The elaborate vegetarian meals at the resort served thrice a day were carefully designed by Ayurvedic chefs and included nourishing khichdis, detox teas and juices, a plethora of curries, millet rotis and rice, soups and salads and were a definite crowd puller. My favorite meditation sessions included chakra balancing and sound healing techniques. I tried marma therapy which includes healing touches at specific points in the body and I experienced healing energy and sensations that seemed incredible. The guests at the resort soon became my yoga and meal time buddies with whom I had so much in common, although we were all from very different backgrounds. We shared personal experiences, laughed at funny stories and bonded fairly quickly. Although our life journeys were so varied, what brought us to this place was a love for sattvic food, spirituality, ayurveda, meditation and yoga, all Hinduism’s wonderful gifts to humanity.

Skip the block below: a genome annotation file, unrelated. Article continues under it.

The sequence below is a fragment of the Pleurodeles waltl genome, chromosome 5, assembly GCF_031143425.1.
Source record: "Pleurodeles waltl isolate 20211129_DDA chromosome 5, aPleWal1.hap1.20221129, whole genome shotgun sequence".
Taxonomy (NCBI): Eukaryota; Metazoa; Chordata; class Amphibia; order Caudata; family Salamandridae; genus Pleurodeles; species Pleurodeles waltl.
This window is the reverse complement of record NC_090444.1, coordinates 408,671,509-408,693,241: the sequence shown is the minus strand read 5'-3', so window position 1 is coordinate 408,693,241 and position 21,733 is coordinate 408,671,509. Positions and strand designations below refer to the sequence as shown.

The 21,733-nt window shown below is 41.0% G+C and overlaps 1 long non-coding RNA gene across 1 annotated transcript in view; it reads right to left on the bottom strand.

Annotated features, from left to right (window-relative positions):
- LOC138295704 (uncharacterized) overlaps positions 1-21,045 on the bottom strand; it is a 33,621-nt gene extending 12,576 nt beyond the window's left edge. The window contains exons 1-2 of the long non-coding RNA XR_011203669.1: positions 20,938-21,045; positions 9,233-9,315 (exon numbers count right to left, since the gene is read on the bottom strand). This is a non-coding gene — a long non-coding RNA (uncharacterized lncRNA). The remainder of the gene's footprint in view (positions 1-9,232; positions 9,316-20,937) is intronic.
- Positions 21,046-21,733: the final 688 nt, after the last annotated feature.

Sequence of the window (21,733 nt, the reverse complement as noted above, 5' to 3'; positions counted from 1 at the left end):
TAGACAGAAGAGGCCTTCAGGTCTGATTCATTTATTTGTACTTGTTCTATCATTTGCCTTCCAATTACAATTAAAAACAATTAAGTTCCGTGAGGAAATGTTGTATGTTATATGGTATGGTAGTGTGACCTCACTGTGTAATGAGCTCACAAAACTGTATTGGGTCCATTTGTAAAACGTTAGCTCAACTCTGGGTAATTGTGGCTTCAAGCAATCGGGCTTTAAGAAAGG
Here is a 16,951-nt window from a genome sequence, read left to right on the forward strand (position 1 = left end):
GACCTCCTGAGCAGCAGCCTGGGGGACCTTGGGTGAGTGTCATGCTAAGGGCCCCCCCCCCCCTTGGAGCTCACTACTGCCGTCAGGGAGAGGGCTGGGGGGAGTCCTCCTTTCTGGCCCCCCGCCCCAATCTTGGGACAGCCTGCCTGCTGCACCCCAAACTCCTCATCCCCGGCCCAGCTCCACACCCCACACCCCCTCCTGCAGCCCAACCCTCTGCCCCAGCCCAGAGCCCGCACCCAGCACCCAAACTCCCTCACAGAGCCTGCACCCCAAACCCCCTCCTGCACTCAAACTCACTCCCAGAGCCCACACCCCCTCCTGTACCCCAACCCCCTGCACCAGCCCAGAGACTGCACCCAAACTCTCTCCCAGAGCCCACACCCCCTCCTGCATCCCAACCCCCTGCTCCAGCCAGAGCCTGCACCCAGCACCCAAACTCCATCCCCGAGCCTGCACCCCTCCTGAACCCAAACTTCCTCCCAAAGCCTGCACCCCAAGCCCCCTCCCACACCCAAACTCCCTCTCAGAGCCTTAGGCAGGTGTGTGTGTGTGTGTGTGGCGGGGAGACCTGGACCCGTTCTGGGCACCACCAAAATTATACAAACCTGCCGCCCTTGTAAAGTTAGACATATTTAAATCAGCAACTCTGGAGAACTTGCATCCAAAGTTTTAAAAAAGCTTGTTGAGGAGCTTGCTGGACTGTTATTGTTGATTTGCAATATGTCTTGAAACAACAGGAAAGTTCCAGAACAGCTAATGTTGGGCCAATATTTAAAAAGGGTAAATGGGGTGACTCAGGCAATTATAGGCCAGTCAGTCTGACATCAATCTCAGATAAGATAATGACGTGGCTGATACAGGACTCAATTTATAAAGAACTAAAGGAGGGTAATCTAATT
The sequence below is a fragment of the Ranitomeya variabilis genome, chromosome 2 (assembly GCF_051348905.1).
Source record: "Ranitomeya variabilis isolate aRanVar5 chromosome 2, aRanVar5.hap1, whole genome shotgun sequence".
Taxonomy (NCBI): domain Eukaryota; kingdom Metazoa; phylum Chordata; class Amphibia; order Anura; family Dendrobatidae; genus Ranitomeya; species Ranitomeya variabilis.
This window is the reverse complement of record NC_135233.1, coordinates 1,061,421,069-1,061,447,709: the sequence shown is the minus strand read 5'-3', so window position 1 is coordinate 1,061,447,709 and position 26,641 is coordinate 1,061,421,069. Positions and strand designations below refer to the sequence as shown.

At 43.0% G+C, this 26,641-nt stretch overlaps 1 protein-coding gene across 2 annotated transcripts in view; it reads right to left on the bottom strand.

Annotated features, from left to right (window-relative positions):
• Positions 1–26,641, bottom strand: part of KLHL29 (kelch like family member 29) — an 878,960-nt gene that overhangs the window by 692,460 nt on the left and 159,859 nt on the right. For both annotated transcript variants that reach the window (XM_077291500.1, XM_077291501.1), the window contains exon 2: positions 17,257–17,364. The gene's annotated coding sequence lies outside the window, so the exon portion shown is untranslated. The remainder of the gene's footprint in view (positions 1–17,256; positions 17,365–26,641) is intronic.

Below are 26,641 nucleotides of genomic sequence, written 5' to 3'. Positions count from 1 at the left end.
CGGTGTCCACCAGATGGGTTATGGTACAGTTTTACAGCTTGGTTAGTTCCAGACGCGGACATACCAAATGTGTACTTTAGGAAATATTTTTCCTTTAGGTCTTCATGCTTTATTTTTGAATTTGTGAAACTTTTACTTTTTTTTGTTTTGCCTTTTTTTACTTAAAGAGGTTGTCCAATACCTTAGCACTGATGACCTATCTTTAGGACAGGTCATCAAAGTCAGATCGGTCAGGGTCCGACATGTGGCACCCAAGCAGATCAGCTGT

When it was time for me to leave, my friend from London gifted me a beautiful pendant with malachite, a stone that’s associated with the heart chakra and has healing properties. His thoughtful farewell gift included a beautiful message to not let negative energy affect me in my line of work.
I am not likely to forget what he said when I asked him where he was headed after his stay in India ended. He replied “Thailand. I am definitely staying east since I want to be around Hindus and Buddhists”.